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Crop Biotech Update

Genome Modifications Turn Fungal Plant Pathogen into Beneficial Organism

May 11, 2016

Plants take advantage of unknown molecular mechanisms to determine what benefits or harms them. They also allow microorganisms to access their roots in exchange for essential nutrients in the soil. The soil fungus Colletotrichum tofieldiae and the model plant Arabidopsis have this relationship, where the plant accepts the fungus as a phosphate supplier when it has no access to the mineral itself, but rejects the fungus when it can get phosphate supplies on its own. In the process, the plant's immune system plays a key role.

St├ęphane Hacquard, Paul Schulze-Lefert and Richard O'Connell of the Max Planck Institute for Plant Breeding Research in Cologne are looking at the changes that ensure C. tofieldiae no longer has to contend with the full brunt of the plant's immune system under certain conditions. They found that just a few changes in the genome are sufficient to turn a pathogen into a partner.

The scientists compared the genomes of several strains of the beneficial species C. tofieldiae from various continents with the genomes of its harmful cousin C. incanum. They also investigated which genes the two fungi switch on when they gain access to a root. They found that the beneficial and pathogenic fungi have similar genomes, and the change from pathogen to beneficial lodger is based on relatively few genetic changes. Of the 13,000 genes, 11,300 are identical. During the eight million years since the two species diverged, the beneficial fungus gained 1,009 genes and lost 198.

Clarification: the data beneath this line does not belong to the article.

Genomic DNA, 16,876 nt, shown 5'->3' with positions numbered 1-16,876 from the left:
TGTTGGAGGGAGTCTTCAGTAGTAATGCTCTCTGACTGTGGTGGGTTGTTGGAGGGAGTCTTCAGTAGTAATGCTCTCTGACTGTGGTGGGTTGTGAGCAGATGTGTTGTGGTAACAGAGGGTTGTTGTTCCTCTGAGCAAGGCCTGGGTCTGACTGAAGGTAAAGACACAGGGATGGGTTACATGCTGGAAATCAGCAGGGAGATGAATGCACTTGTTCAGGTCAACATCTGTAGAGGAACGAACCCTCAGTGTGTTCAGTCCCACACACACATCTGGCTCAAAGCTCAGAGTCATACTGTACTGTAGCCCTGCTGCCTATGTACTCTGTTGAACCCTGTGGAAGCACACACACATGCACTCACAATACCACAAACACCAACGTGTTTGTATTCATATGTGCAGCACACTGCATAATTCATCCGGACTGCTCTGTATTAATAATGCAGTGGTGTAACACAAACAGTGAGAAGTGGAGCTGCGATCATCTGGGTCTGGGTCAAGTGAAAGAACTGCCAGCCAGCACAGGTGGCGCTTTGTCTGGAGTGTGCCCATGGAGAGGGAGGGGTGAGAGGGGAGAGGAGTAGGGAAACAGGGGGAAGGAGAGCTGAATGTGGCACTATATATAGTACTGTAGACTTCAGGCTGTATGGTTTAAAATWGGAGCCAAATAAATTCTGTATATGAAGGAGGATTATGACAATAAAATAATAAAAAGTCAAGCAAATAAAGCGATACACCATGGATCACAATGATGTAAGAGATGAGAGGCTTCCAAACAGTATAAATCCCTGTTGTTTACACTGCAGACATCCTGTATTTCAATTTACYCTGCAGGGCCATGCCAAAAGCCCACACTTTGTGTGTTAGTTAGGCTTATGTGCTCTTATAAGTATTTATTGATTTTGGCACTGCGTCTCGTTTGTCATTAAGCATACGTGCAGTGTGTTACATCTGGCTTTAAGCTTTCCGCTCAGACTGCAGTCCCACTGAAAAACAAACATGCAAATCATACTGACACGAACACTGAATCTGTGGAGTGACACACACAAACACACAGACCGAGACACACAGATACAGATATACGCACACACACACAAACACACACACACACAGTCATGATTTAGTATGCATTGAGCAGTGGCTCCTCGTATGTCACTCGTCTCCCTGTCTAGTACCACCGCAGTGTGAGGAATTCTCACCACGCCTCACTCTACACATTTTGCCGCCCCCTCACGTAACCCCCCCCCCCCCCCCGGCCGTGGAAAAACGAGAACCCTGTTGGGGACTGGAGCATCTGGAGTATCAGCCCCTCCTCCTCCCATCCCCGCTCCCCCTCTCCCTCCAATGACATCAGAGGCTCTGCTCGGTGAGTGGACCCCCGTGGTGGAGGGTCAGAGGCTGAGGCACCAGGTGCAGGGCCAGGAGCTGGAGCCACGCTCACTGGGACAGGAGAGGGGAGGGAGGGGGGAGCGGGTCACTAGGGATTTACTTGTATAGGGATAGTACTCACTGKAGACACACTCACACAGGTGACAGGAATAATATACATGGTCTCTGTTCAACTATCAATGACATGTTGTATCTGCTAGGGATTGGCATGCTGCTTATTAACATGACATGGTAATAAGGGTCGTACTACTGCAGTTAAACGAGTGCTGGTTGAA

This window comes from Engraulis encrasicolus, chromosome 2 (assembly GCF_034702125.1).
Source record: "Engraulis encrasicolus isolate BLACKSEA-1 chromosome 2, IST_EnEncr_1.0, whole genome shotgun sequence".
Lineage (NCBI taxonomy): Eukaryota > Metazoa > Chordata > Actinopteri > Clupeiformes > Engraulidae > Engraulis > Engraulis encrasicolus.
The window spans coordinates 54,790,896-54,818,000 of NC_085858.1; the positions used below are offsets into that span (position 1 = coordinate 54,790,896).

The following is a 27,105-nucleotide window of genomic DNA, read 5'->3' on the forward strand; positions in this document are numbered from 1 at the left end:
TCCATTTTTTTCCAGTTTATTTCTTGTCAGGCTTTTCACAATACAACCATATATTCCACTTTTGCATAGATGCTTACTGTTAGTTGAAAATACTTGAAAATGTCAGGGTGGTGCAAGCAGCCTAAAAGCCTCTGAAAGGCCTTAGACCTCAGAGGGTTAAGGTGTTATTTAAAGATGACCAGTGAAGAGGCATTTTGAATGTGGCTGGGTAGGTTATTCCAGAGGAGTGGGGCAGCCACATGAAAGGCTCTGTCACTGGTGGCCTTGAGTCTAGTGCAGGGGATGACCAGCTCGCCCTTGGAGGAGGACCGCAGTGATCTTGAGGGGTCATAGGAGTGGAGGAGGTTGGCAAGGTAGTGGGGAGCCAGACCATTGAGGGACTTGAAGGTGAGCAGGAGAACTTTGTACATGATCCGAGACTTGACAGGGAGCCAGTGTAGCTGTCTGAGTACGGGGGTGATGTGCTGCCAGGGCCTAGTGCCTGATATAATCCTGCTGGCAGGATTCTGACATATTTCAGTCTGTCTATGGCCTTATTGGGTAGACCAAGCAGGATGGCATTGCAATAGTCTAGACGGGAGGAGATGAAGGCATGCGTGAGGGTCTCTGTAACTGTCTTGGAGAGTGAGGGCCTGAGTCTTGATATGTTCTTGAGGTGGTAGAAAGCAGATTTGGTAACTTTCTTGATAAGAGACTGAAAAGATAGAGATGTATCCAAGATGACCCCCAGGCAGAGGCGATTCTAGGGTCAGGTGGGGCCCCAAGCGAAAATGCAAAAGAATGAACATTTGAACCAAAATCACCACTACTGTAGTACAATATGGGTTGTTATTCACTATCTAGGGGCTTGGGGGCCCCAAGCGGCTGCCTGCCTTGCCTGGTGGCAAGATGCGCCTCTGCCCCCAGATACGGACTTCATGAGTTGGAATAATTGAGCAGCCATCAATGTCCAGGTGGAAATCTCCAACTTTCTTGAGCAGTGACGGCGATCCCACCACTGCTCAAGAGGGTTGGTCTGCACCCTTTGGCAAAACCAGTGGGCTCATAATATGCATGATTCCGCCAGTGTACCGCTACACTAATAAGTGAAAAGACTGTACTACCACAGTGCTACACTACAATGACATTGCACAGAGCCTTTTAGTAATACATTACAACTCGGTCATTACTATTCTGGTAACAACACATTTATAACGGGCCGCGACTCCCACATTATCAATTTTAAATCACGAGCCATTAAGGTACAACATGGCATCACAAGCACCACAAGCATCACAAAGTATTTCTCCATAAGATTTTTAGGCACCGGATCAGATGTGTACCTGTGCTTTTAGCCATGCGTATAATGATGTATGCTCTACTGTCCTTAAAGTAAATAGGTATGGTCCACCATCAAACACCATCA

The research team also discovered that the beneficial fungus either does not read the genes it has inherited through its pathogenic phylogeny or reads them very late. "We conclude that the symbiotic relationship is due to the fact that the genes originally responsible for the pathogenesis of the fungus remain switched off and do not come into play," Hacquard says.

For more details, read the news release at the Max Planck Institute for Plant Breeding Research website.